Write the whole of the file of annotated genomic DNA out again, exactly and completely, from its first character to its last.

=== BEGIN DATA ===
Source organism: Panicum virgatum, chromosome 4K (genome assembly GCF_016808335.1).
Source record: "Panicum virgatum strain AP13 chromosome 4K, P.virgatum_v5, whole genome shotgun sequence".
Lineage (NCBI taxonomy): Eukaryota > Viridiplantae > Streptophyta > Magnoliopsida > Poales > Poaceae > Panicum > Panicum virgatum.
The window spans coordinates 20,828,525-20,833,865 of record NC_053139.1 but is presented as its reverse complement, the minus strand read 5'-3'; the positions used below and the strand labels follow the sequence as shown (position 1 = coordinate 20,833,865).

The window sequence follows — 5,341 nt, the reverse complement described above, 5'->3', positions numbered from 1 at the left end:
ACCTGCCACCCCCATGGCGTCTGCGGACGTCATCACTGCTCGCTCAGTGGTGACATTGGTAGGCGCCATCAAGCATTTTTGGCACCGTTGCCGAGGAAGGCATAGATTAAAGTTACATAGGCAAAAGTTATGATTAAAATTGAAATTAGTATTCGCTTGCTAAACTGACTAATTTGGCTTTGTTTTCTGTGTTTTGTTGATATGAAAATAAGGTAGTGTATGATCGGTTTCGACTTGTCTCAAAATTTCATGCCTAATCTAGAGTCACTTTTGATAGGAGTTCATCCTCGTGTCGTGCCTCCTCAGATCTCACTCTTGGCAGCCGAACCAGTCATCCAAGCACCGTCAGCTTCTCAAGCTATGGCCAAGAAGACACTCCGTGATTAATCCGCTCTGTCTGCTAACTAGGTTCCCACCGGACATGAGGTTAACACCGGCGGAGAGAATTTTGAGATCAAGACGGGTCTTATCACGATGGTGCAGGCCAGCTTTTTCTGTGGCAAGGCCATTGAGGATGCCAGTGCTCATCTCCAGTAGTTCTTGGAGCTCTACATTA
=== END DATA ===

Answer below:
Source organism: Panicum virgatum, chromosome 4K (genome assembly GCF_016808335.1).
Source record: "Panicum virgatum strain AP13 chromosome 4K, P.virgatum_v5, whole genome shotgun sequence".
Lineage (NCBI taxonomy): Eukaryota > Viridiplantae > Streptophyta > Magnoliopsida > Poales > Poaceae > Panicum > Panicum virgatum.
The window spans coordinates 20,828,525-20,833,865 of record NC_053139.1 but is presented as its reverse complement, the minus strand read 5'-3'; the positions used below and the strand labels follow the sequence as shown (position 1 = coordinate 20,833,865).

The window sequence follows — 5,341 nt, the reverse complement described above, 5'->3', positions numbered from 1 at the left end:
ACCTGCCACCCCCATGGCGTCTGCGGACGTCATCACTGCTCGCTCAGTGGTGACATTGGTAGGCGCCATCAAGCATTTTTGGCACCGTTGCCGAGGAAGGCATAGATTAAAGTTACATAGGCAAAAGTTATGATTAAAATTGAAATTAGTATTCGCTTGCTAAACTGACTAATTTGGCTTTGTTTTCTGTGTTTTGTTGATATGAAAATAAGGTAGTGTATGATCGGTTTCGACTTGTCTCAAAATTTCATGCCTAATCTAGAGTCACTTTTGATAGGAGTTCATCCTCGTGTCGTGCCTCCTCAGATCTCACTCTTGGCAGCCGAACCAGTCATCCAAGCACCGTCAGCTTCTCAAGCTATGGCCAAGAAGACACTCCGTGATTAATCCGCTCTGTCTGCTAACTAGGTTCCCACCGGACATGAGGTTAACACCGGCGGAGAGAATTTTGAGATCAAGACGGGTCTTATCACGATGGTGCAGGCCAGCTTTTTCTGTGGCAAGGCCATTGAGGATGCCAGTGCTCATCTCCAGTAGTTCTTGGAGCTCTACATTA